Rev. Meinolph Schmitz, O. F. M. 2 8.htm (1) Old St. Mary's Church, Humphrey P. O.; (2) Interior of Second St. Mary's Church; (3) Exterior of Second St. Mary's Church

Rev. Valentine Dorenkemper, O. F. M.

Rev. Anselm Puetz, O. F. M. 299

Rev. Joseph Unger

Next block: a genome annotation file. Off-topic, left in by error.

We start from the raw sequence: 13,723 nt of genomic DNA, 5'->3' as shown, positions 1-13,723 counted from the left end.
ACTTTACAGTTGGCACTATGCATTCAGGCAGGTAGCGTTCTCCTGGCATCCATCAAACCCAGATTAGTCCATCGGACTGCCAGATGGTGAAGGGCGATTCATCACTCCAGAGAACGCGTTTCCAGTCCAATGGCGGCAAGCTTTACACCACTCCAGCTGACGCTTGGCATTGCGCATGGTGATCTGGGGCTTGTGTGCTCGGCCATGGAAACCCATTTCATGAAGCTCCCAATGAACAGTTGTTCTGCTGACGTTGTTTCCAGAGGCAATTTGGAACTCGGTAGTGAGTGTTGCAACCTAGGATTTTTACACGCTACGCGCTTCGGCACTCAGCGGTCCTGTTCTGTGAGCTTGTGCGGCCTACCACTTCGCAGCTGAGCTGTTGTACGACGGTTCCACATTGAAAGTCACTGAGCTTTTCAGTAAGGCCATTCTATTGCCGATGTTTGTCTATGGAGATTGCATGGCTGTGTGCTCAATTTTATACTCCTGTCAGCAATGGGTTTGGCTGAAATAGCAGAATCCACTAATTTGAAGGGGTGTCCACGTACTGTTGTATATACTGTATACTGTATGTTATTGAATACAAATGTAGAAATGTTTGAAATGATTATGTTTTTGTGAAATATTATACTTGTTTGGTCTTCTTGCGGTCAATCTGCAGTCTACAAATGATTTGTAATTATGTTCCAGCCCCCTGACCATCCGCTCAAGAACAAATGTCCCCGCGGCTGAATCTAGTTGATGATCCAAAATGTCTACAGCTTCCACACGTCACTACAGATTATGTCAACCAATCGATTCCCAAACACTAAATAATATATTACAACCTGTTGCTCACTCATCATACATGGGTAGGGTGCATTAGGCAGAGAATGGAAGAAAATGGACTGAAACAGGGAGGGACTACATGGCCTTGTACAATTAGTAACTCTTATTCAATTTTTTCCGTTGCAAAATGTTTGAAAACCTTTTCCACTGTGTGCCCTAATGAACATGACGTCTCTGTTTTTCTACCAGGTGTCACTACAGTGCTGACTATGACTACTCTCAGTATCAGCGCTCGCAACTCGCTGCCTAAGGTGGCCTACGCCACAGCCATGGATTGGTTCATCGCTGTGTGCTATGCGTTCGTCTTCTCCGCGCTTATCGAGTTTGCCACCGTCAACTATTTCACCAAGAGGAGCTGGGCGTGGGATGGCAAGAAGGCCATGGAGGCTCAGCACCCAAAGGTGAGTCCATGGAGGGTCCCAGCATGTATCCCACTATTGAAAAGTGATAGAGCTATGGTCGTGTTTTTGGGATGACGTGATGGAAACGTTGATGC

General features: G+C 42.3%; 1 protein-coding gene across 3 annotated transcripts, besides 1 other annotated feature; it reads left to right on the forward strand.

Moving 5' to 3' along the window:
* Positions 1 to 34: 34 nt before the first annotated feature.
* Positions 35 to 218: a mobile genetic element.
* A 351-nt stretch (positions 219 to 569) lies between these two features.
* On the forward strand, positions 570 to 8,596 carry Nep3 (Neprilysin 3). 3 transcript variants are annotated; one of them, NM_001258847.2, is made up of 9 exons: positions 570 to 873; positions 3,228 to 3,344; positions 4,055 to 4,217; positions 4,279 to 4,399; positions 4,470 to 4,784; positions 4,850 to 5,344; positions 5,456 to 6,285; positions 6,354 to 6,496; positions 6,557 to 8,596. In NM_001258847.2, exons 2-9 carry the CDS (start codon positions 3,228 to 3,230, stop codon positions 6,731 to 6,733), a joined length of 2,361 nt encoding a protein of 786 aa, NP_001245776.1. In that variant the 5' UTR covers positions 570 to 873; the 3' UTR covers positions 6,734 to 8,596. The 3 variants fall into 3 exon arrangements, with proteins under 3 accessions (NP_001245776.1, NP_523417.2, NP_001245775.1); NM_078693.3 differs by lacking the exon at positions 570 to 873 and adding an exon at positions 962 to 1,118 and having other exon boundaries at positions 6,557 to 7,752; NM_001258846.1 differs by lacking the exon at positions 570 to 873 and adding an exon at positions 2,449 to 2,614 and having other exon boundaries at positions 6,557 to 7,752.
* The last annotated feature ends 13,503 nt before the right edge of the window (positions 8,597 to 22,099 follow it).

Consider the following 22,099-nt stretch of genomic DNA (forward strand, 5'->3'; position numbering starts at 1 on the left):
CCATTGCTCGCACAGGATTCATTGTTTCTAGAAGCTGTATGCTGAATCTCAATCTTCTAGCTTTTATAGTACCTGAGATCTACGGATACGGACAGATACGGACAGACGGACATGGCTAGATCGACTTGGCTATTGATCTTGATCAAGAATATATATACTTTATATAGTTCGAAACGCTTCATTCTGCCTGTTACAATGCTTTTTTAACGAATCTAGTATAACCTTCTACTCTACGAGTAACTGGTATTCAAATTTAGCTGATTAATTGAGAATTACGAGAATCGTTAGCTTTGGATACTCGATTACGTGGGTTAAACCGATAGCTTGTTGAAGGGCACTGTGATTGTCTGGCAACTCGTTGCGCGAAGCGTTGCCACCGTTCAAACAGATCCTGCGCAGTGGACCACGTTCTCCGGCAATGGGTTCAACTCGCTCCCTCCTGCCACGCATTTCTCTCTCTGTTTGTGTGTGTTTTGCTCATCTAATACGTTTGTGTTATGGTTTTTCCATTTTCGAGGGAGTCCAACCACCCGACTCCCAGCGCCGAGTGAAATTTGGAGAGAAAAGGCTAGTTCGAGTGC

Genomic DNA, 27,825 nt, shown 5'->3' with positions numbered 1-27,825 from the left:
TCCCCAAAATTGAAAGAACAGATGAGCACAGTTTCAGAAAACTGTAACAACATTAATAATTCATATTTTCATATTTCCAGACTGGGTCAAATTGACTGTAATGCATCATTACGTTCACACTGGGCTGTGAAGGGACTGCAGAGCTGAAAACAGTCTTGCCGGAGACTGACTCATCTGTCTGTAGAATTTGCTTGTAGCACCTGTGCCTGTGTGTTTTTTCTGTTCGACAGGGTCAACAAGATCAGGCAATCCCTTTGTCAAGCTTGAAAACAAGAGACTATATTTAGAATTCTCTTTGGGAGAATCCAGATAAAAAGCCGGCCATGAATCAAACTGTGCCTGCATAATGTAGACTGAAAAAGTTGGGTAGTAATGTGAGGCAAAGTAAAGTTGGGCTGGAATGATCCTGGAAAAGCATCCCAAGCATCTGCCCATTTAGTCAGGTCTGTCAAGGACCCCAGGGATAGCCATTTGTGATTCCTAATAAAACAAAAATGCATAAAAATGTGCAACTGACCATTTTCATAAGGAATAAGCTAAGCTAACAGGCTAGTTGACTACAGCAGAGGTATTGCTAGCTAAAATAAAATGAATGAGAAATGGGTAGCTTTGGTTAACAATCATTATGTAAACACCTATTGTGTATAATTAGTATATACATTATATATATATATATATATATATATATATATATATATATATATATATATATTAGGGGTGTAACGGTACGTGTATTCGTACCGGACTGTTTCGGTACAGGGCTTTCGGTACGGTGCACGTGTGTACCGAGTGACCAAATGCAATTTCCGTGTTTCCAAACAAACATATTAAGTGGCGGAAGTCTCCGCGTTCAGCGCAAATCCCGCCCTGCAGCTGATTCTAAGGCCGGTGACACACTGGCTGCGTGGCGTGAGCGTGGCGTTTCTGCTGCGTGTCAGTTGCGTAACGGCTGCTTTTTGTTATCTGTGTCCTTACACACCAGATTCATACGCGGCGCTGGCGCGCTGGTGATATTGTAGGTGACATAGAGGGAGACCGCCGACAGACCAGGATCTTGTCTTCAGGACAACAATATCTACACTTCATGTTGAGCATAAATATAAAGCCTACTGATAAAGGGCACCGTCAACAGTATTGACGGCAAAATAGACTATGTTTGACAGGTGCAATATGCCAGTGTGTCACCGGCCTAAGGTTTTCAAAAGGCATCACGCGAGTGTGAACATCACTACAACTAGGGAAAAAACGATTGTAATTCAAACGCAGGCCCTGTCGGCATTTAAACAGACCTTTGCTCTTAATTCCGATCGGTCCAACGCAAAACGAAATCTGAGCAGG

fered a strip of ten acres. Wieser offered the identical ground on which the present Tarnov church stands. A wealthy French settler, John B. Senecal, who was present at the second meeting, offered a ten-acre plot and, an extra $100. When asked whether the $100 meant over and above what he had already, subscribed, he affirmed the question. Thereupon, J. P. Braun withdrew his offer, believing that 10 acres and $200 was too big a donation. After considerable parley, the Wm. Eimer site was accepted. A building committee composed of Messrs. John P. Braun, Wm. Eimers and Inatz (sic) Zach was appointed to take charge of the church to be erected. THE FIRST PARISHIONERS 3 8.htm In checking over the number of people that lived in the territory of the proposed church, the committee found the following families, all of whom became the first parishioners of St. Mary's: J. P. Braun, Augustine Wieser, Ignats Zach, John Pfeifer, Mrs. Mary Pfeifer, Matthew Fuchs, William Elmers, Leonard Widhalm, Paul Faber, Frank Pfeifer, Anton Pfeifer, William Tieskoetter, Richard Olmer, Timothy Tracy, J. B. Senecal, Mr. Kiloran, Robert Gentleman, I. Veith. Several Iowans aided in building the church by sending money, while still residents of the Hawkeye state. They included: Henry Scheidemantel, Henry Kraemer, Wm. Kraemer, Bernard Konert, Frederick Unger, Joseph Kraemer, Henry Lohaus, Joseph Wemhoff, Mrs. Pleischer. All of the above mentioned people finally settled in Stearns Prairie and attached themselves to St. Mary's parish with the exception of the Kraemers and Mrs. Pleischer. The building of the church was agreed upon in 1874, but that summer brought the first devastation by the grasshoppers. By this and the lack of money the building was delayed until the following year. CONDITIONS OF CHURCH MEMBERSHIP An important meeting was held on March 22, 1875, and soon after, the structure was commenced. Strict rules were laid down by the first parishioners. Some of them were: Every landowner and settler had to give a note, payable in two installments, and drawing a ten per cent interest charge, if allowed to become overdue. Everybody who desired to call St. Mary's his parish had to make a contribution. Everyone had to buy a lot in the cemetery. "He who does not contribute to the priest's salary loses his church membership. If the will of the people designates that everyone must donate money for one or another necessity, every parishioner must contribute." "Manual work and teaming must be done by all families, and divided as evenly as possible." The voice of the parishioners in assembly is all-powerful, and when a quorum of twenty was present, the entire church membership is bound by the decisions. All movements of a larger nature must be voted upon and passed at a regular or special meeting. The following is the list subscription to the church fund: John Peter Braun $ 100 4 8.htm Ignatz Zach Leonard Widhalm Frank Pfeifer Matthaeus Fuchs Mrs. Mary Pfeifer J. B. Senecal Richard Olmer August Wieser Paul Faber Turner's Bank, Columbus Wm. Tieskoetter John Pfeifer (Timothy) Tracy Mr. Kiloran Various contributions THE BUILDING IS COMMENCED Despite the ruinous visit of the grasshoppers and the loss of a portion of the crop the previous summer, the church was ordered to be started in June, 1875. A contract was then made for lumber. Accordingly, the committee on building made a trip to Columbus and bought lumber amounting to $340. Three hundred dollars of this was paid in cash and a note given for the. remainder. There was then $125 left in the treasury. The settlers all helped to haul the lumber to the new site. John Pfeifer laid the brick foundation and John P. Braun commenced on the frame work. Mr. Glassbrenner, a carpenter, was secured and lodged gratis in the home of John P. Braun. Mr. Glassbrenner agreed to do the work for his board and also wages amounting to $105. When the building was already partly up, several of the parishioners objected that the structure was being built on too low ground. So great was the murmur that the 'building was moved about a hundred steps to the south and there completed. Work was finished late in the fall of 1875 and the new church named "St. Mary's of the Angels". Rev. Fr. Ryan, Rev. F. Schulack, S. J., Fr. Uhing and John Bernard (later known as Fr. Alexius, O. F. M.) held services at intervals. The building committee consisted of John P. Braun, Augustine Wieser and Ignatz Zach. 300 20 16 5 16 8 5 8 60 15 20 5 8 10 5 35